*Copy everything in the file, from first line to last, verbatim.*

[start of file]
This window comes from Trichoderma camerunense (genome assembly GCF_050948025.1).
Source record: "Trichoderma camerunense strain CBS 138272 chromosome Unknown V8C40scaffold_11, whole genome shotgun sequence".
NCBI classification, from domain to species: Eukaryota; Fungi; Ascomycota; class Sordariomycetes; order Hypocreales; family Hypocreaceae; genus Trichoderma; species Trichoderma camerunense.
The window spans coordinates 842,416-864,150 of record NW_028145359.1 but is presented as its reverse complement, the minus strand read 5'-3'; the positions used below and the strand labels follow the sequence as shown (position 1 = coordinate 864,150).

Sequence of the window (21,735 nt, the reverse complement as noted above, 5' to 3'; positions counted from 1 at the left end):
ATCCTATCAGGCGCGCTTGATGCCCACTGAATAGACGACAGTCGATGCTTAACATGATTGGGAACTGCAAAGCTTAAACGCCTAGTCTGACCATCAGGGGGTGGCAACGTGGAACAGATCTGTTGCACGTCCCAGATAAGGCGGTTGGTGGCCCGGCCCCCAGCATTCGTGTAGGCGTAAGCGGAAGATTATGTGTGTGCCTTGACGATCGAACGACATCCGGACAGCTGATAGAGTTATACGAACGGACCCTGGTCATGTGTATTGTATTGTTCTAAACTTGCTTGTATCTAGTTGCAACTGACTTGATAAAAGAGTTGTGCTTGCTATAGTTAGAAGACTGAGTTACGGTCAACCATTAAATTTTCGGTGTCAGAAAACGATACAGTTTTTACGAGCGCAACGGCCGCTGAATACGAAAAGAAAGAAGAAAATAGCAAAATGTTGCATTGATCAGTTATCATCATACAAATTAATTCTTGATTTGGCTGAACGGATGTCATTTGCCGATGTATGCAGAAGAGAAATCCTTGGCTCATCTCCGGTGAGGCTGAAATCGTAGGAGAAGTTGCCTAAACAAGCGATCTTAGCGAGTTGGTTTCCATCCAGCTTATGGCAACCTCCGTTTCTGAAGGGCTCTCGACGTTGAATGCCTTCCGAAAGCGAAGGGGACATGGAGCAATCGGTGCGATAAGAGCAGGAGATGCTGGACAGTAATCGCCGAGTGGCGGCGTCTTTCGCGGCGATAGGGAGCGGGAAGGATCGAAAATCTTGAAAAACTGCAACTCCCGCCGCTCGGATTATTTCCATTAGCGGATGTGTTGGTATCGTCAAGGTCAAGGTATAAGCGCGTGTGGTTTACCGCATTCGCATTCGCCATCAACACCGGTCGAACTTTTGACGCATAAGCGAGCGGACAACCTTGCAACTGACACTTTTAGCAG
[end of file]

This window comes from Trichoderma camerunense (genome assembly GCF_050948025.1).
Source record: "Trichoderma camerunense strain CBS 138272 chromosome Unknown V8C40scaffold_11, whole genome shotgun sequence".
NCBI classification, from domain to species: Eukaryota; Fungi; Ascomycota; class Sordariomycetes; order Hypocreales; family Hypocreaceae; genus Trichoderma; species Trichoderma camerunense.
The window spans coordinates 842,416-864,150 of record NW_028145359.1 but is presented as its reverse complement, the minus strand read 5'-3'; the positions used below and the strand labels follow the sequence as shown (position 1 = coordinate 864,150).

Sequence of the window (21,735 nt, the reverse complement as noted above, 5' to 3'; positions counted from 1 at the left end):
ATCCTATCAGGCGCGCTTGATGCCCACTGAATAGACGACAGTCGATGCTTAACATGATTGGGAACTGCAAAGCTTAAACGCCTAGTCTGACCATCAGGGGGTGGCAACGTGGAACAGATCTGTTGCACGTCCCAGATAAGGCGGTTGGTGGCCCGGCCCCCAGCATTCGTGTAGGCGTAAGCGGAAGATTATGTGTGTGCCTTGACGATCGAACGACATCCGGACAGCTGATAGAGTTATACGAACGGACCCTGGTCATGTGTATTGTATTGTTCTAAACTTGCTTGTATCTAGTTGCAACTGACTTGATAAAAGAGTTGTGCTTGCTATAGTTAGAAGACTGAGTTACGGTCAACCATTAAATTTTCGGTGTCAGAAAACGATACAGTTTTTACGAGCGCAACGGCCGCTGAATACGAAAAGAAAGAAGAAAATAGCAAAATGTTGCATTGATCAGTTATCATCATACAAATTAATTCTTGATTTGGCTGAACGGATGTCATTTGCCGATGTATGCAGAAGAGAAATCCTTGGCTCATCTCCGGTGAGGCTGAAATCGTAGGAGAAGTTGCCTAAACAAGCGATCTTAGCGAGTTGGTTTCCATCCAGCTTATGGCAACCTCCGTTTCTGAAGGGCTCTCGACGTTGAATGCCTTCCGAAAGCGAAGGGGACATGGAGCAATCGGTGCGATAAGAGCAGGAGATGCTGGACAGTAATCGCCGAGTGGCGGCGTCTTTCGCGGCGATAGGGAGCGGGAAGGATCGAAAATCTTGAAAAACTGCAACTCCCGCCGCTCGGATTATTTCCATTAGCGGATGTGTTGGTATCGTCAAGGTCAAGGTATAAGCGCGTGTGGTTTACCGCATTCGCATTCGCCATCAACACCGGTCGAACTTTTGACGCATAAGCGAGCGGACAACCTTGCAACTGACACTTTTAGCAG